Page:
Since you are going the custom route, try having the vent built-in between the bottom of the bookshelf and the floor with a wood vent cover. Look at the top photo in the following ling to get an idea of what I’m talking about. Good luck.
      http://homebuilding.thefuntimesguide.com/2009/08/hidden_bookcase_doors.php

  • Judy Nastase

    We want built-in bookshelves on either side of our fireplace, but each wall has a heating vent built in the baseboard, How can we build bookshelves around this and still have the vents function?

  • Matt

    we would like to build a combo desk and entertainment center out of the closets (side by side). I would appreciate any ideas. We are more modern in our design tastes. We have a space that is 96 inches by 30 inches.

    • http://homebuilding.thefuntimesguide.com/ Randy

      If you are going to combine a desk with an entertainment center, you want to design it so that the desk area can be completely closed when not in use to avoid clutter.
      There are a couple of ways to do this:
      1) Use the Murphy bed concept. Use a full sized door that is closed until you are ready to work, then open the door and fold down your desk. The lower section would be used for the printer, files, etc. When you are finished, fold the desk back up and close the door.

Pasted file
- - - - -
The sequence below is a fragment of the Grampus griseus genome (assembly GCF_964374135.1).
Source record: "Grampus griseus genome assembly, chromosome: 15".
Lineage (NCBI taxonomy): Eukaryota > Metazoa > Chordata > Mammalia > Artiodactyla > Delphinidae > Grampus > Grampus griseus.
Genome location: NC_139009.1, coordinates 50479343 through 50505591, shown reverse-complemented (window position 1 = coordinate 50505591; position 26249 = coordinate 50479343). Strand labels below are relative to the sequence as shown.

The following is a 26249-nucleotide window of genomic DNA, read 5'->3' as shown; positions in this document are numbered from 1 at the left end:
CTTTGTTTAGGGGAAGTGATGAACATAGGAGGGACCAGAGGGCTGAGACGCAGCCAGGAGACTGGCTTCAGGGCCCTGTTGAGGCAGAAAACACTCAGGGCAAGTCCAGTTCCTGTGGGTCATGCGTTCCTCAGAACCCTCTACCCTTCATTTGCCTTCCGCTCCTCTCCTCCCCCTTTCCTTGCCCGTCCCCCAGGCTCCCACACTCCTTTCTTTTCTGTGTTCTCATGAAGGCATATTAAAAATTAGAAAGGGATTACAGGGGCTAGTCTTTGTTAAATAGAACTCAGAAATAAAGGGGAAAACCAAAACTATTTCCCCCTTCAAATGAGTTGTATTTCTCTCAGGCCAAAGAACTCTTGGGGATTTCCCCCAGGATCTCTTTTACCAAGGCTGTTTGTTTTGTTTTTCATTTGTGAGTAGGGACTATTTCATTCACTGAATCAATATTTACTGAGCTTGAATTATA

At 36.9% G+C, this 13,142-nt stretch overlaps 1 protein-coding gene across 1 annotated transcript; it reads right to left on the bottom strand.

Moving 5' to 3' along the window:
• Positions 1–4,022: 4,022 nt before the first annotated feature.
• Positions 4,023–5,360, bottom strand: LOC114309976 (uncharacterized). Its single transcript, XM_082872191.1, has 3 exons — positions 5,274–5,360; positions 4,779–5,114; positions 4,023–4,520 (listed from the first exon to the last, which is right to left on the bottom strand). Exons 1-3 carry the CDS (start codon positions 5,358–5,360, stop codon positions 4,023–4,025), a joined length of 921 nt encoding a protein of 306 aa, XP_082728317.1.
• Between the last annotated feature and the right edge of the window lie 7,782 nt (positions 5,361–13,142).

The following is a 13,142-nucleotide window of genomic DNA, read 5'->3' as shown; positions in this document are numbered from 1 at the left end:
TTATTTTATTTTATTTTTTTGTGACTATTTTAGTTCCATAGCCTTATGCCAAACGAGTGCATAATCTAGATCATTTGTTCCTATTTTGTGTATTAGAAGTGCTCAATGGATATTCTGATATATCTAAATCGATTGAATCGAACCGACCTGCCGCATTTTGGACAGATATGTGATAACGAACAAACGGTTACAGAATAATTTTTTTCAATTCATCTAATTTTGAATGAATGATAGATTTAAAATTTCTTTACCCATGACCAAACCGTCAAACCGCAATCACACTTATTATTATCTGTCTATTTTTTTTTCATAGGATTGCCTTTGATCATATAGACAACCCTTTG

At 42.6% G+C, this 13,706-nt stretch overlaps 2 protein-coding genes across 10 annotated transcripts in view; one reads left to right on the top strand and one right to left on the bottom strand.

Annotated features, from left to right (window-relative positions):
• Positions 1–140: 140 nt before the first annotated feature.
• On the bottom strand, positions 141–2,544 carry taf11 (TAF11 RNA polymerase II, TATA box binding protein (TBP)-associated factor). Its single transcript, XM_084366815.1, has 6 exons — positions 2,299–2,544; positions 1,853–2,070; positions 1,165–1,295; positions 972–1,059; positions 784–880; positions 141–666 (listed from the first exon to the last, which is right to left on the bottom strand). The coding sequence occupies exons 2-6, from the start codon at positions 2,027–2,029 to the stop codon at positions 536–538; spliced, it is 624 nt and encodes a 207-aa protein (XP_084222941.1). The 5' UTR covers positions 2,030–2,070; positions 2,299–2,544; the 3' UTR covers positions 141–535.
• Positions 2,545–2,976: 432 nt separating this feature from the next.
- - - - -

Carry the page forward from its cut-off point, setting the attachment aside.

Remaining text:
2) Another idea is to have doors only on the lower sections, again to conceal the hardware. Put a slide out tray behind a drawer front to use as a desk then closed when not in use. See this link for an example: http://www.bhg.com/decorating/makeovers/room-ma

    • http://homebuilding.thefuntimesguide.com/ Randy

      Matt… If you are going to combine a desk with an entertainment center, you want to design it so that the desk area can be completely closed when not in use to avoid clutter.
      There are a couple of ways to do this:
      1) Use the Murphy bed concept. Use a full sized door that is closed until you are ready to work, then open the door and fold down your desk. The lower section would be used for the printer, files, etc. When you are finished, fold the desk back up and close the door.
      2) The other way is to have doors only on the lower sections, again to conceal the hardware. Put a slide out tray behind a drawer front to use as a desk then closed when not in use.

  • valerie francis

    I need built in bookcase to be done next to my fireplace.
    Looking for something simple and inexpensive.

  • Amy

    What is the average cost for these built in cabinets around a fireplace?

  • Donna

    Thanks for a great blog! Great information. I have a question and
    want to get your opinion.
    I have a built in bookcase that needs to serve as a platform for our
    huge 50″ flat screen TV. Trust me, there is no other spot in our open
    den for the TV. We have a room covered in a maple colored wood judges